Tuesday, September 13, 2005

Woodies On The Prowl

These big headed birds are Wood Storks. This flock is working an ebbing tide near an oyster bar. As the falling tide concentrates the fish and shrimp, the Wood Storks swish their open bills back and forth through the water, feeding mostly by touch. When the sensitive bill touches a fish, it snaps shut in an instant. These are birds who need shallow water for feeding. Floods and high water conditions can create starvation conditions for them. This shot was late in the day with fading light, not my sharpest, but I still like it.

Wood Storks are especially beautiful in flight. Posted by Picasa


Anonymous said...

When I saw the title of this post, I thought it was more tales about your misspent youth.


thingfish23 said...

Once a small fish contacts the interior of the beak, it is snapped shut in 1/40 second, one of the fastest reflex actions known. This is known as grope feeding and its success depends upon dense populations of small fish. Wood storks forage, or feed in drying wetlands, which concentrate prey. It is estimated that the average stork family requires 443 pounds of fish during the breeding season.


Pretty cool.

Hick said...

Beautiful birds. What TF said about it's beak snapping shut in 1/40 second...I believe that's just slightly faster than my kids snapping up any candy in the house. Heh!

BTW...where do they go during anay floods or high water? Are they able to migrate somewhere drier? (This could be another starving clawless crab moment question...if it is, be kind.)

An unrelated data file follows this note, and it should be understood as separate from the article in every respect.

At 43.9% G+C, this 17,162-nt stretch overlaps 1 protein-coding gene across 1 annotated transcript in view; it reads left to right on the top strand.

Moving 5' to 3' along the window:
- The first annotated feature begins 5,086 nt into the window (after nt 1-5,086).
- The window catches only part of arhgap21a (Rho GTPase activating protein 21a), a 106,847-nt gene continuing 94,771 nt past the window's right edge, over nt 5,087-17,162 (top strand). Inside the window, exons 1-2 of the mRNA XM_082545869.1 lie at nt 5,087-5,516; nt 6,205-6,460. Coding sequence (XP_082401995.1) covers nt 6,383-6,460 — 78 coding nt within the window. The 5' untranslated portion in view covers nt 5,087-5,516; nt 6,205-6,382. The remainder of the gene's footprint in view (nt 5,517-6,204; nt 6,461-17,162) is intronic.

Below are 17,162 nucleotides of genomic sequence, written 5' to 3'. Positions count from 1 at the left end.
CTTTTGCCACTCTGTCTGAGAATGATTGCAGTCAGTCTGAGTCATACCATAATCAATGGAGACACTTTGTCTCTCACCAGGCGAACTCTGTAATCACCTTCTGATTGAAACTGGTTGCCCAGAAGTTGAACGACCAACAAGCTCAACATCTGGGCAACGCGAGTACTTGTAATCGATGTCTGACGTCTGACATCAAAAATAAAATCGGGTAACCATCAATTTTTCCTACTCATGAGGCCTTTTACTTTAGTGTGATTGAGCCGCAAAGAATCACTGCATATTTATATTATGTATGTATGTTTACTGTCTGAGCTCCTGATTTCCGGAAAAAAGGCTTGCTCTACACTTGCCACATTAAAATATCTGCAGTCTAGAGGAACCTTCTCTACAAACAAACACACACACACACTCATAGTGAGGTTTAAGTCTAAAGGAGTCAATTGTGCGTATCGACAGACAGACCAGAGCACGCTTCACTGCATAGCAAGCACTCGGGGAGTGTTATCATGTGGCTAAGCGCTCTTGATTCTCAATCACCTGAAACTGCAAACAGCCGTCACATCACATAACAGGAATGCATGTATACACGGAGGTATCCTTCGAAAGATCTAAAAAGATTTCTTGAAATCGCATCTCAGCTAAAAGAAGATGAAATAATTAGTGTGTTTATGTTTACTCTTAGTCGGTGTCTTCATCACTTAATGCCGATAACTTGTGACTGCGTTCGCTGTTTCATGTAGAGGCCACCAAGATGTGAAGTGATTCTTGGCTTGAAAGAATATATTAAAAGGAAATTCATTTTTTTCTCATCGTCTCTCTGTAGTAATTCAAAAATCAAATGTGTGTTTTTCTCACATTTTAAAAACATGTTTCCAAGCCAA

Floridacracker said...

I made the mistake of sneaking a peak at Pure Florida on my lunch break...I almost choked on my PB&J due to intense LOL when I read your comment. You are a funny guy!

443 pounds of fish is a huge number of individual prey animals considering how small most of their prey is. We need wetlands!

First things first...please forgive me if my crab answer was unkind...I didn't mean it to be. I love your comments and questions.
When there is no shallow water, they must find it or starve. When flooding occurs during the nesting season, chick mortality can be pretty high. We humans really hurt these birds when we flooded large sections of the everglades. It reduced their feeding grounds. Now we are spending billions to try and fix it...not just for the Wood Storks sake.

P.S. We should do a post about how to hide candy from the kids.

Rexroth's Daughter said...

Those birds are such beauties. I am so glad when you post these pictures. So many of our birds have gone for the winter, it's pretty lonely without their flaming reds and iridescent blues. Somehow seeing a photograph that you've taken feels a little bit like seeing it myself. Thanks-- I hope you plan to post lots of your winter flocks this coming season.

Floridacracker said...

You bet I will now! Thanks for the nice comments!

Hick said...

Hey, no apology necessary! I'm not that easily offended. I took it all in good humor and in the interest of learning something new. After all, you are the Oracle of Florida (and seafood.)